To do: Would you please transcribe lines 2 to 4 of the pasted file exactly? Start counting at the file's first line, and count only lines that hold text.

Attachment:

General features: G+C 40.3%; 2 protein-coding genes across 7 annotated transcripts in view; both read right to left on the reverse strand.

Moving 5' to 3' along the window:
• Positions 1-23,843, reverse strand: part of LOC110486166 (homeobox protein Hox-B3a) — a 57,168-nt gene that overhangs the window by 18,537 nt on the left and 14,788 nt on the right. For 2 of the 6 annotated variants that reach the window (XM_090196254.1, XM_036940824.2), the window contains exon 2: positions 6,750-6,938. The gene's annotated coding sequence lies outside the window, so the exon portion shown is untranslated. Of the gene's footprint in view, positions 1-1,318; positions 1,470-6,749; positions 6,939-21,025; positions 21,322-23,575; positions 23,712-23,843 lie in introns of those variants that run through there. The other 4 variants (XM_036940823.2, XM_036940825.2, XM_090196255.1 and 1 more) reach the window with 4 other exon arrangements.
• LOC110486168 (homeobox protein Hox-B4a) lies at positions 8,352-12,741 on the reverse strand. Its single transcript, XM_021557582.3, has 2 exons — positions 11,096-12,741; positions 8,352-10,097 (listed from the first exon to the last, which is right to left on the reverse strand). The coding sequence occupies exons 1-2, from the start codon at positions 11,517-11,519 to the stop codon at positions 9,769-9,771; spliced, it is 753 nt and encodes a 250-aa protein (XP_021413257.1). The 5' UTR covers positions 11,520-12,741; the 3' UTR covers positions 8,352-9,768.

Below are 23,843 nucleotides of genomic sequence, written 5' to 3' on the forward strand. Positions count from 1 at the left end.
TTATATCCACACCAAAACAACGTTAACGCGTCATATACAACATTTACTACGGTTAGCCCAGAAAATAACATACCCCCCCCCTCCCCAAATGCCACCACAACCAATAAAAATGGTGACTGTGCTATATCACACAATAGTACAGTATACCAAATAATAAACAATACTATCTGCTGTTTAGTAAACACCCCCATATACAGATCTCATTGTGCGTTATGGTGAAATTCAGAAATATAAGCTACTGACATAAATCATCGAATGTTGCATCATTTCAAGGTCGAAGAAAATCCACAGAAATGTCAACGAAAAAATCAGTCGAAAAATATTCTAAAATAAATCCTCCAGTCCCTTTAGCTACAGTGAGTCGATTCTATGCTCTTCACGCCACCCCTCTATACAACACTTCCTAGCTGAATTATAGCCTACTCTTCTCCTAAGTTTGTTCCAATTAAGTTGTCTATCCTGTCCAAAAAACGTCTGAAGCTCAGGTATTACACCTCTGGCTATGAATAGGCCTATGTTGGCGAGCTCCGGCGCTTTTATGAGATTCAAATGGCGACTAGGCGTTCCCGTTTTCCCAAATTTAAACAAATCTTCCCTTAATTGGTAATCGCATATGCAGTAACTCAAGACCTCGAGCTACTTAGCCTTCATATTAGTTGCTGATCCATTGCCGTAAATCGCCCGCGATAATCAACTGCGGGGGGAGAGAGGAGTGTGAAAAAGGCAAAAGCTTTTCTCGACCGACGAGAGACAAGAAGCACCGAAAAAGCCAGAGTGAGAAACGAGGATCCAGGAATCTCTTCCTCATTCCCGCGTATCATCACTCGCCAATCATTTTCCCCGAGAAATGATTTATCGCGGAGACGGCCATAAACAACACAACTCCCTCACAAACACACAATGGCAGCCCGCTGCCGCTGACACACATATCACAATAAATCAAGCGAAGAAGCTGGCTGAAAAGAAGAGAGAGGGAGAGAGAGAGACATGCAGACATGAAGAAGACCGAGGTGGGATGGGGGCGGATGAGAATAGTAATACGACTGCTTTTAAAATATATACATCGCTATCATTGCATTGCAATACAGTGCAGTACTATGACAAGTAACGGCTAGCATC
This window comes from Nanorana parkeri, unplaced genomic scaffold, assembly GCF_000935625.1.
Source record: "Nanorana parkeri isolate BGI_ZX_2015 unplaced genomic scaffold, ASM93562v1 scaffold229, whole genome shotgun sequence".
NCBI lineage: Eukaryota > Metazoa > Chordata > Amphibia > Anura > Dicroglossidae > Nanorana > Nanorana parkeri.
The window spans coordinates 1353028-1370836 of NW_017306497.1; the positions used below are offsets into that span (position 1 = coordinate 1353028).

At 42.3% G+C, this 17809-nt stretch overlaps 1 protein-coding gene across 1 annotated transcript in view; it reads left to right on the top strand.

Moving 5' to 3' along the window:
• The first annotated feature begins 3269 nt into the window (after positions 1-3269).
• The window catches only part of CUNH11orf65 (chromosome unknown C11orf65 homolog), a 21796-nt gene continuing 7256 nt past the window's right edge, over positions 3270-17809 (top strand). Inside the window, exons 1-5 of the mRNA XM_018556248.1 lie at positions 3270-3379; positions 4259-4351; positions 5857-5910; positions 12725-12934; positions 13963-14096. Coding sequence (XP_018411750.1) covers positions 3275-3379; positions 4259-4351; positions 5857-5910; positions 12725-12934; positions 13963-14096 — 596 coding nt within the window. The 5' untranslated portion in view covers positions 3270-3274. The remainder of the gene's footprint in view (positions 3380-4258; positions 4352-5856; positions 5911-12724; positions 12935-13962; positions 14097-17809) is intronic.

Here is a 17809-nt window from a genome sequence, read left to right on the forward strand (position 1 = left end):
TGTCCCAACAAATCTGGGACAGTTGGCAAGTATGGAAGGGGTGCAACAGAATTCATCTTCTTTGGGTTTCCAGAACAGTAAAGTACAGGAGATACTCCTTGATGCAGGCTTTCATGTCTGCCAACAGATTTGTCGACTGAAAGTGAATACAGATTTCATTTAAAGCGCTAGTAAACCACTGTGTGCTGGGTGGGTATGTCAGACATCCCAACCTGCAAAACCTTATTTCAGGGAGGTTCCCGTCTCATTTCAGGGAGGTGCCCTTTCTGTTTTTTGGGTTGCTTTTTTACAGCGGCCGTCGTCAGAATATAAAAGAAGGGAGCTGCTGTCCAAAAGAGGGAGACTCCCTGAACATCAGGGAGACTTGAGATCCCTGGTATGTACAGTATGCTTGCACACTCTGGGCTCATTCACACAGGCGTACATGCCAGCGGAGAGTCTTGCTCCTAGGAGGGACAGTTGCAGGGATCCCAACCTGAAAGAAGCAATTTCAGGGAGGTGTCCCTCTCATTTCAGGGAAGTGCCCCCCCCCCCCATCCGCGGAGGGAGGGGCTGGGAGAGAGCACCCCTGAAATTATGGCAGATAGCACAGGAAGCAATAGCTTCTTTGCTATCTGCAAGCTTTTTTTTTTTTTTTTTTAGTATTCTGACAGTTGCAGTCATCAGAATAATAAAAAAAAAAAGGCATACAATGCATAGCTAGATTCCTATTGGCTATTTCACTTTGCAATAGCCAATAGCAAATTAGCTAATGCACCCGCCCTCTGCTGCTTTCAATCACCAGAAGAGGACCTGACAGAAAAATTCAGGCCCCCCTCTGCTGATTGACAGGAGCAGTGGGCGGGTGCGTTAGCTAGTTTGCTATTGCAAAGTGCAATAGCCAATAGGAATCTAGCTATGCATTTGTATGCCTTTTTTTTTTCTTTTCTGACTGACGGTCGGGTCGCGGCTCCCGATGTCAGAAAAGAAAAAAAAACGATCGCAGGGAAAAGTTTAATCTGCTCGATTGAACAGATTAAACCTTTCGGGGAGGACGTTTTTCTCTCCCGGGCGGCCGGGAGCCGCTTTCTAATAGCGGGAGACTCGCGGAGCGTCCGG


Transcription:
Moving 5' to 3' along the window:
• Positions 1-23,843, reverse strand: part of LOC110486166 (homeobox protein Hox-B3a) — a 57,168-nt gene that overhangs the window by 18,537 nt on the left and 14,788 nt on the right. For 2 of the 6 annotated variants that reach the window (XM_090196254.1, XM_036940824.2), the window contains exon 2: positions 6,750-6,938. The gene's annotated coding sequence lies outside the window, so the exon portion shown is untranslated. Of the gene's footprint in view, positions 1-1,318; positions 1,470-6,749; positions 6,939-21,025; positions 21,322-23,575; positions 23,712-23,843 lie in introns of those variants that run through there. The other 4 variants (XM_036940823.2, XM_036940825.2, XM_090196255.1 and 1 more) reach the window with 4 other exon arrangements.
• LOC110486168 (homeobox protein Hox-B4a) lies at positions 8,352-12,741 on the reverse strand. Its single transcript, XM_021557582.3, has 2 exons — positions 11,096-12,741; positions 8,352-10,097 (listed from the first exon to the last, which is right to left on the reverse strand). The coding sequence occupies exons 1-2, from the start codon at positions 11,517-11,519 to the stop codon at positions 9,769-9,771; spliced, it is 753 nt and encodes a 250-aa protein (XP_021413257.1). The 5' UTR covers positions 11,520-12,741; the 3' UTR covers positions 8,352-9,768.